I’m a very goal-oriented girl, which means that when New Years rolls around, I’m all over that resolution bandwagon. Most years, I include a lot of the usual- lose that last 10 pounds, find the love of my life, read more, get organized, drink more water… But this year, I didn’t do any of that. There’s nothing wrong with using the new year as a motivator/convenient start date, but resolutions felt redundant to me this time around as I already have a clear idea of what I want and the person I want to be.
In the spirit of the season, though, I will let you guys in on a few things I want to do better in 2015. These ones aren’t all about me or making myself happier, though that is a part of it. It’s inspired by the fact that I’ve lost quite a few good friends this year. Graduating university was a big part of the reason for it- you know you’ll lose touch with most of your circle, or at least hardly ever see each other unless you’re lucky. I lost some through a breakup, and others through moving away. My social circle shrunk en masse this year. I’ll keep in touch with the good ones as much as I can, and of course I’ll create a new group of friends, but some of the ones I lost really inspired me to be a better person. This year, I want to honour the impact they had on me and try to steal a few of their best qualities so I can be that kind of friend to someone else.
The Compassionate One. We all know that being selfless is a double-edged sword. No one wants to end up forgetting about themselves because they’re so busy taking care of other people. The kind of compassion I saw in this friend removed all my fears about becoming that kind of person, though. They were constantly being truly thoughtful to the people around them. They were really able to see life from another person’s perspective and relate to that- they were genuine, not just nice, and they made others feel appreciated and listened to. People responded to that. What I saw in return was a genuine desire to help from everyone from close friends to office secretaries. I always felt like people would do whatever they could to help him out because they felt like it would be appreciated. If I could be half that thoughtful to the people around me, my relationships with everyone would improve, and I think it would open doors for good things to happen.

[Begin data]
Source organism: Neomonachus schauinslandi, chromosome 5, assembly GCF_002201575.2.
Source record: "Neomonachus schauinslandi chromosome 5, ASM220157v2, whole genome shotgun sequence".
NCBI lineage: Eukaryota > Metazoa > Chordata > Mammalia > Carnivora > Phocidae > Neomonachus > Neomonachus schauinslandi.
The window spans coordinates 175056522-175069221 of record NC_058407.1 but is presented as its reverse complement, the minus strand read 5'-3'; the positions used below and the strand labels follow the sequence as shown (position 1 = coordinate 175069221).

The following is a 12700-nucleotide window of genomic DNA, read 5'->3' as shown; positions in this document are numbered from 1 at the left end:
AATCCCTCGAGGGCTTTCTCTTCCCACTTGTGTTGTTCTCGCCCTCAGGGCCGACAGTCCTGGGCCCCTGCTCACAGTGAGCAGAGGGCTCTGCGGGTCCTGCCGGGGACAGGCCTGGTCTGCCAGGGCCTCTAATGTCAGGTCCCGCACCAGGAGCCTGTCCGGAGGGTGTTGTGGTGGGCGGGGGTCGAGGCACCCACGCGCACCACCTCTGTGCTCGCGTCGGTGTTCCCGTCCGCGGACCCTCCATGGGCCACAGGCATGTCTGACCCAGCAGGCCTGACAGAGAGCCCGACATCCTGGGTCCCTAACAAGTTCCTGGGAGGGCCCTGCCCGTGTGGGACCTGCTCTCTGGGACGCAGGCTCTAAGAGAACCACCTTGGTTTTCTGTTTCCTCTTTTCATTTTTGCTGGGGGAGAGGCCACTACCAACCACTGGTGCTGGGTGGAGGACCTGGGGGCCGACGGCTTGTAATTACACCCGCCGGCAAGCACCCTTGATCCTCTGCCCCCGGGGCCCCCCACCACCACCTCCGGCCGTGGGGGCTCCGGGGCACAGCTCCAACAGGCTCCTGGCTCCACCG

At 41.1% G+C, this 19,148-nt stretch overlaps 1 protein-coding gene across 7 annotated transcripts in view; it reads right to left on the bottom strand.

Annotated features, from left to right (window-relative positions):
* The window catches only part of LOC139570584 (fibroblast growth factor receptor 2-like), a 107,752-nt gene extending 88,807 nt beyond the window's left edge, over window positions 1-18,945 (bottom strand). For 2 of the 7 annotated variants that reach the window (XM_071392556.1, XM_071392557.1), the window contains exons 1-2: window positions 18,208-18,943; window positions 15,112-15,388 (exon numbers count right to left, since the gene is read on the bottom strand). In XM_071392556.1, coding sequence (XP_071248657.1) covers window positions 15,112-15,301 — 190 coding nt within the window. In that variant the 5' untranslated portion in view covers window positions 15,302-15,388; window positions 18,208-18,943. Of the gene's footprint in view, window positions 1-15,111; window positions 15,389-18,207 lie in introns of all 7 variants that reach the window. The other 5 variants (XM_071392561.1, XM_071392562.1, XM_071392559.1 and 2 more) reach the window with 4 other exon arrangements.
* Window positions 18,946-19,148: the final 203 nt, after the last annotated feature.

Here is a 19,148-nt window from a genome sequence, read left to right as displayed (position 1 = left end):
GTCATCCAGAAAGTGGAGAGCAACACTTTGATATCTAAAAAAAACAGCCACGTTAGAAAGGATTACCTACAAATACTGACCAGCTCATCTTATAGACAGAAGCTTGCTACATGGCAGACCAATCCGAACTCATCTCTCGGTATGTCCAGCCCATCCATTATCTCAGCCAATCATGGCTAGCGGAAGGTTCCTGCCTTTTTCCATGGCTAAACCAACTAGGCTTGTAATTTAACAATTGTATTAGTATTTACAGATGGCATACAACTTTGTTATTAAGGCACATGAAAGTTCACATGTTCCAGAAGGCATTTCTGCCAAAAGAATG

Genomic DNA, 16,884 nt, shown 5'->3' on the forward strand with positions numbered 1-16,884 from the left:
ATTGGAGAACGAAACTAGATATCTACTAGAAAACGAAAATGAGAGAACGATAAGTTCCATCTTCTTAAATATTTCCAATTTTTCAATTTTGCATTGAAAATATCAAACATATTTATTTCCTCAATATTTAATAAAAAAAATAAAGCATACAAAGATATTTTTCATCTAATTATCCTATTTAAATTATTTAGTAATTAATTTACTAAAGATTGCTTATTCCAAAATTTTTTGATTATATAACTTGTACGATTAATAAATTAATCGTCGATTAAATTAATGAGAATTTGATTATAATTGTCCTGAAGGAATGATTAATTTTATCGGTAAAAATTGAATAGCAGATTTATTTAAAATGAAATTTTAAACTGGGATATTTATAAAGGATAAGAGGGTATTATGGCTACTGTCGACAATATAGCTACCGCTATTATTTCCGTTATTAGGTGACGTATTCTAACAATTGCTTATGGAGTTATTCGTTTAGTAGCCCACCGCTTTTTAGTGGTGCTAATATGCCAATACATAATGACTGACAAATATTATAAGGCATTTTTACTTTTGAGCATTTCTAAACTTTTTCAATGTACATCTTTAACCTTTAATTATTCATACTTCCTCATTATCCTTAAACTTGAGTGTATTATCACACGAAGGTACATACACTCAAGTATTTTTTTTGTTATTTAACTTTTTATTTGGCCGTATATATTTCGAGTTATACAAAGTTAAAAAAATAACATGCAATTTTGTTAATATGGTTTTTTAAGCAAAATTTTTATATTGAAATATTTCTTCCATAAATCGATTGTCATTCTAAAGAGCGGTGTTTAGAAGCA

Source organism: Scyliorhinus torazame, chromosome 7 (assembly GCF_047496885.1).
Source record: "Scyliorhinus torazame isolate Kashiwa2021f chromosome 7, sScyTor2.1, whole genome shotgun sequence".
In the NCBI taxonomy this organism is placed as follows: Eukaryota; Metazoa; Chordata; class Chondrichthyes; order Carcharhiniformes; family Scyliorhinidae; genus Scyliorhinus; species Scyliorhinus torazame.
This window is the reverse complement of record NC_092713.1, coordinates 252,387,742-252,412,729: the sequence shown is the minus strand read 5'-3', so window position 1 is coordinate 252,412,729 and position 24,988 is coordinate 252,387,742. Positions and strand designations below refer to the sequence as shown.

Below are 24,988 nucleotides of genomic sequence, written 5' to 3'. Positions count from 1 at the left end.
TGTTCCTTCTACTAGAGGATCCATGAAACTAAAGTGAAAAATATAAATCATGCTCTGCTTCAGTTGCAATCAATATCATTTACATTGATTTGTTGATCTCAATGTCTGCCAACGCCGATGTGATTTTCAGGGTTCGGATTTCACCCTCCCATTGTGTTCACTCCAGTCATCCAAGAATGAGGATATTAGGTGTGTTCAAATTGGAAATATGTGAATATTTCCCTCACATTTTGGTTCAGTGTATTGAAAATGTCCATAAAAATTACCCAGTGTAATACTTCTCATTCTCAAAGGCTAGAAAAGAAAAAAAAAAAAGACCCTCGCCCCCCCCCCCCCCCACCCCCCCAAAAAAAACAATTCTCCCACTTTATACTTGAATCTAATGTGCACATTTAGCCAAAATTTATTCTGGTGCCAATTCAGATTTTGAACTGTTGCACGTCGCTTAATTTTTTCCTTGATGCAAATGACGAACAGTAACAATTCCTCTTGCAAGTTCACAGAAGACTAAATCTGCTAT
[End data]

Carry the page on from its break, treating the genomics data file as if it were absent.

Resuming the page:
The Passionate One. I only knew him for a couple of months and we don’t talk anymore, but I still think about him every now and then. He was getting his PhD in biochemical physics, and is probably one of the smartest people I’ve ever met. While I’m not much of a physics geek, the way he talked about his work was infectious. His whole face would light up when he talked about it, and the way he explained it made me excited too, even though I usually wouldn’t be that interested. It was obvious that he was incredibly passionate about what he did, and his enthusiasm was contagious. I love to talk about what I love, but my journey with my passions hasn’t been all sunflowers and unicorns and skipping down the yellow brick road. I don’t want the hard times I’ve had to taint the way I feel about those things, or to hurt the way I talk about them. If I could be half as contagious as he was when talking about those things, I’d be a happy girl.
The Silly One. I didn’t know her very well, but when I did get to know her just a little, I was shocked at how I wrote her off. Backstory: I went to an ivy league school, and took the kind of program that just begs for me to be surrounded by those girls. You know who I’m talking about. Trendy hair, drunk every weekend, a new boyfriend every week, huge collection of designer bags (and only designer), three starbucks runs a day… I would regularly hear girls complaining about their constant trips to Europe/Hawaii/insert vacation destination here, and how all they wanted to do was get a tan and shag the hotel staff. I didn’t think girls that shallow even existed outside of movies/California. Boy, was I wrong.
In the last year of my program though, the classes were small, and we all had to talk and try to get along just for the sake of making class bearable. I got to know some of those girls. Some of them thought I wasn’t worth their time, but others… well, they were alright. They were nice, and welcoming, and even if they were a bit silly and shallow and didn’t have many real world problems, I feel like I missed out on what could have been a fun friendship because I judged a girl by the way she talked. I feel embarrassed at being so wrong, and I don’t want to judge and miss out again.
I’m a good friend in my own right, and I have my own strengths. I want to be a better one next year, though, and these people I lost definitely inspire me. Who in your life inspires you to be a better person?